Gambling on credit cards to be banned in huge shake up to industry

Gamblers in the UK will be banned from using credit cards from April in a major shake-up by the Gambling Comission.

The ban comes into force on April 14 and follows a review of online gambling by the commission and public consultations in August and November.

It will apply to online and offline gambling, with the exception of some lotteries, and is designed to provide a "significant layer of additional protection" to vulnerable people.

Research from the Commission shows 22 per cent of online gamblers using credit cards - 22,000 people - are classed as problem gamblers, with even more at some risk of harm.

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Overall, 24 million adults in Great Britain gamble, with 10.5 million of those gambling online

Gambling Commission chief executive Neil McArthur said: “Credit card gambling can lead to significant financial harm.

"The ban that we have announced today should minimise the risks of harm to consumers from gambling with money they do not have.

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“Research shows that 22 per cent of online gamblers using credit cards are problem gamblers, with even more suffering some form of gambling harm.

“We also know that there are examples of consumers who have accumulated tens of thousands of pounds of debt through gambling because of credit card availability.

"There is also evidence that the fees charged by credit cards can exacerbate the situation because the consumer can try to chase losses to a greater extent.”

McArthur said he was aware the ban would inconvenience members of the public, but felit it was worth it to protect those at risk.

“We realise that this change will inconvenience those consumers who use credit cards responsibly but we are satisfied that reducing the risk of harm to other consumers means that action must be taken,” he said.

He also said the new rules would be re-evaluated, once there was evidence of the effect they were having.

“We will evaluate the ban and watch closely for any unintended circumstances for consumers,” McArthur said.

“The ban is part of our ongoing work to reduce gambling harm. We also need to continue the work we have been doing with gambling operators and the finance industry to ensure consumers only gamble with money they can afford to spend.”

Gambling firms saw their shares slide in reaction to the new legislation to ban the use of credit cards for online bets when the markets opened.

Online specialist 888 saw shares slide 3.3 per cent, William Hill shares fell 3.2 per cent, Ladbrokes owner GVC Holdings dropped 2.8 per cent and Paddy Power owner Flutter sank 1.4 per cent in early trading.

Culture Minister Helen Whately said:  “Whilst millions gamble responsibly, I have also met people whose lives have been turned upside down by gambling addiction.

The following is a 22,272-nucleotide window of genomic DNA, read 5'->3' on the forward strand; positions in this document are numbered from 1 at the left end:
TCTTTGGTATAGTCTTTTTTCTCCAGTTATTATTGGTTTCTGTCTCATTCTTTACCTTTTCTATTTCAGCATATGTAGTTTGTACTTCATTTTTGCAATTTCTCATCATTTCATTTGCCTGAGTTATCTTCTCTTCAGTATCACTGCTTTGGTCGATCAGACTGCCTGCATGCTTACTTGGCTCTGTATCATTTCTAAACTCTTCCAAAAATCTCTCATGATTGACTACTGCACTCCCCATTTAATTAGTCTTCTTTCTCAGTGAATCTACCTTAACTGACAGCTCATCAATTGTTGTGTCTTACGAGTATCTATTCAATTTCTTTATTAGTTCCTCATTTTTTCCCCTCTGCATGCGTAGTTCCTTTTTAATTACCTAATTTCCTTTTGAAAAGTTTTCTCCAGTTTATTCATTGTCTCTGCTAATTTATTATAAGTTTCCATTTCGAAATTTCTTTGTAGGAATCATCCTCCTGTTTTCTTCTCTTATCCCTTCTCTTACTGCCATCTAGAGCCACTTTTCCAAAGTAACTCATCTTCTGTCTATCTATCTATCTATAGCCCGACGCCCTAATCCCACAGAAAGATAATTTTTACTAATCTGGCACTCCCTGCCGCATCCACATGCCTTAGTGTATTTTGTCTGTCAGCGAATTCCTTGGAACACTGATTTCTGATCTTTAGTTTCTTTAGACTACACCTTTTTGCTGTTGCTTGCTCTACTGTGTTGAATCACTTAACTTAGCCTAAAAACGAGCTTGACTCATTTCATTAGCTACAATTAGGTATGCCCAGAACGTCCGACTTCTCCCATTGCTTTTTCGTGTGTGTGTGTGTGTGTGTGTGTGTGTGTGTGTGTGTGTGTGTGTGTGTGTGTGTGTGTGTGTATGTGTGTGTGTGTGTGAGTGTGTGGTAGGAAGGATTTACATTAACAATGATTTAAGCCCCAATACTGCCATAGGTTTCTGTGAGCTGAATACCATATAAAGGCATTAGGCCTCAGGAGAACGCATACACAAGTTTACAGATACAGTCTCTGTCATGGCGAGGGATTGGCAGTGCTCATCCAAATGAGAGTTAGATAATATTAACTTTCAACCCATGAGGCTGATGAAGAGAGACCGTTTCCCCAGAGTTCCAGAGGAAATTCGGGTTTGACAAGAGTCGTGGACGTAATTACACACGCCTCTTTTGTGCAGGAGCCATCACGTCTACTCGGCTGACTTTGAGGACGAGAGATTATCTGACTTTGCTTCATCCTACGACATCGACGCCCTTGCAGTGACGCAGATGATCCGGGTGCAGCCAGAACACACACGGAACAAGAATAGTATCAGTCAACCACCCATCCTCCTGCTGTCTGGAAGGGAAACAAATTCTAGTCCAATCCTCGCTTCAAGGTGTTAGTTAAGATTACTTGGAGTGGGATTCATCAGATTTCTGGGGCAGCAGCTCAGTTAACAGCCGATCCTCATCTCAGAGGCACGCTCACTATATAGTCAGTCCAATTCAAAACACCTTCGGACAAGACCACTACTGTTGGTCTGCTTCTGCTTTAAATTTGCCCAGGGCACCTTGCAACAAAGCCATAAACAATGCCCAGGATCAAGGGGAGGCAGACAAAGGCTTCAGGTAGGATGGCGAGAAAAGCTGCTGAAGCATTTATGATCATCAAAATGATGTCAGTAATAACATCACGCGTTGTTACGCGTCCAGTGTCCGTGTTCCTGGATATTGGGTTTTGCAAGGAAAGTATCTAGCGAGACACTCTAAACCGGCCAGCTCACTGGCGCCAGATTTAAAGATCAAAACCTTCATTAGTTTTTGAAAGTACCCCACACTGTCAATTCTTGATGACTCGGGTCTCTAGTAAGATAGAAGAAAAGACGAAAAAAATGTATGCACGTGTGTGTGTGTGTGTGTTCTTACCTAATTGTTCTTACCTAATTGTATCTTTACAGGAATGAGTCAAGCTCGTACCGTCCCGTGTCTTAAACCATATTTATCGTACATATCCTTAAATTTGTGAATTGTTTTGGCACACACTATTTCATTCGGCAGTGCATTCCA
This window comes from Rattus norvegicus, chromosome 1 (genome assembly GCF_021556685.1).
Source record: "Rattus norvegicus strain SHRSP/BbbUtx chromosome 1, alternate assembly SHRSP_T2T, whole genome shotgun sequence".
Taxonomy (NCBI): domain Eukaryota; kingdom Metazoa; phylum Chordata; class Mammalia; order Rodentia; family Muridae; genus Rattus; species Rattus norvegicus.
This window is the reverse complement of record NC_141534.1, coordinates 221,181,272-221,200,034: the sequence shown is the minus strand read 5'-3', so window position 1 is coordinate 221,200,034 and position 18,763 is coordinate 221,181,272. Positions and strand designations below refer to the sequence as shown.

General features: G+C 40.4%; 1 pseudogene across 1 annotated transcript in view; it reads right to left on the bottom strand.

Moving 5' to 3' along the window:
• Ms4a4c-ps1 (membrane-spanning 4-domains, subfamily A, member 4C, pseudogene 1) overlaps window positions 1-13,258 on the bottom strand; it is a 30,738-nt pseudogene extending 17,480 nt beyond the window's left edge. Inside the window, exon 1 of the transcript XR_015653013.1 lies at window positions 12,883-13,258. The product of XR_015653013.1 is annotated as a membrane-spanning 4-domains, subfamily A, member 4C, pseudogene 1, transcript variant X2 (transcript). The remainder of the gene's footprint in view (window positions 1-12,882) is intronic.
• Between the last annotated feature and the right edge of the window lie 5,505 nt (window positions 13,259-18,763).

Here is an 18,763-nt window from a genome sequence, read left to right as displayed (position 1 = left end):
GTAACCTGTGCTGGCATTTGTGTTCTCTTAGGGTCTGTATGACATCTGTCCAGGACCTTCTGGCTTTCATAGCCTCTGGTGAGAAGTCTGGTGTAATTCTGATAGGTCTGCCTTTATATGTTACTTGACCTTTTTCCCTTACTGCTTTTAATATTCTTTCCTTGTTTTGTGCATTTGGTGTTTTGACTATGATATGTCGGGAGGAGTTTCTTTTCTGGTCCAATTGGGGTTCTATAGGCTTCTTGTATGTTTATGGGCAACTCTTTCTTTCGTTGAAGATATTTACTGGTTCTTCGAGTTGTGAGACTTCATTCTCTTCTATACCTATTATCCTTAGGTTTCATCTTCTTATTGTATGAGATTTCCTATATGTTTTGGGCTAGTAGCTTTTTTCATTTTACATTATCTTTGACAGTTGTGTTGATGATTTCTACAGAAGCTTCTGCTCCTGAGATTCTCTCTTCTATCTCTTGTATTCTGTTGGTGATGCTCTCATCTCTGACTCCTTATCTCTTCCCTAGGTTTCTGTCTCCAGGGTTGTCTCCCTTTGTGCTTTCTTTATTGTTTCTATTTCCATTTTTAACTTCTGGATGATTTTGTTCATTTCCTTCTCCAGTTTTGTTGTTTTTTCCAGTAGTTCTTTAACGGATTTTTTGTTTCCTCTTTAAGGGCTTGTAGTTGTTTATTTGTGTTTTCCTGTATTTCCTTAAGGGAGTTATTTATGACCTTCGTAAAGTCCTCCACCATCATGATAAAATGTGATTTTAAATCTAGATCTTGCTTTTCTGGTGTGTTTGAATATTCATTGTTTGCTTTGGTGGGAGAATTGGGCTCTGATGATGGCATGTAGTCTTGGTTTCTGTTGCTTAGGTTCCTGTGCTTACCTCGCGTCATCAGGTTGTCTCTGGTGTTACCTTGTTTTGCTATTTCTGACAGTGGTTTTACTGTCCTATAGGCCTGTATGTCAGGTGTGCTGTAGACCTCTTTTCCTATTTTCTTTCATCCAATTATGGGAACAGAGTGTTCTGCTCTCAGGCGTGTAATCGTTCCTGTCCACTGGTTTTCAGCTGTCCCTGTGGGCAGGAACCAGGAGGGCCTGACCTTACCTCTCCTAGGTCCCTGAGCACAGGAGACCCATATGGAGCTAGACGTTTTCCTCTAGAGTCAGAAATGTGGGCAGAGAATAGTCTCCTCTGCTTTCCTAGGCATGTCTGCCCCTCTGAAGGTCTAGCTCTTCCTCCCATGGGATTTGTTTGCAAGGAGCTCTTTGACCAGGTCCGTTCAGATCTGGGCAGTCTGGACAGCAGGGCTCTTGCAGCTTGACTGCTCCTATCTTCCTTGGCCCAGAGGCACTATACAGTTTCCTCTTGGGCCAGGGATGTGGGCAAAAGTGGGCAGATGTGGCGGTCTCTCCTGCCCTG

“There is clear evidence of harm from consumers betting with money they do not have, so it is absolutely right that we act decisively to protect them."

Adam Bradford, co-founder of the Safer Online Gambling Group, said: "This is excellent news and it will provide an extra layer of support for people who are addicted to gambling.

"It has been a long time in coming and we are glad the Commission have acted decisively on this matter."

The Commission also announced changes to licence conditions today that will force all online gambling operators to participate in the GAMSTOP gambling self-exclusion scheme and offer customers the service from 31 March.

Bradford said: "The additional requirement for all online gambling websites to ensure they are signed up to blocking software GAMSTOP is also a further good move to ensure that those with a gambling problem can get help and support in a consistent way throughout the industry."

It's the latest move to protect people from the impact of problem gambling - following limits to maximum stakes on fixed-odds betting terminals last year.

There have also been moves by a string of banks to allow people to block access to betting sites, preventing people who have a problem from getting easy access to online gambling.

“In the past year we have introduced a wave of tougher measures, including cutting the maximum stake on fixed odds betting terminals, bringing in tighter age and identity checks for online gambling and expanding national specialist support through the NHS Long Term Plan," Whately said.

"We have also secured a series of commitments from five leading gambling operators that will include £100 million funding towards treatment for problem gamblers. 

“But there is more to do. We will be carrying out a review of the Gambling Act to ensure it is fit for the digital age and we will be launching a new nationwide addiction strategy in 2020."

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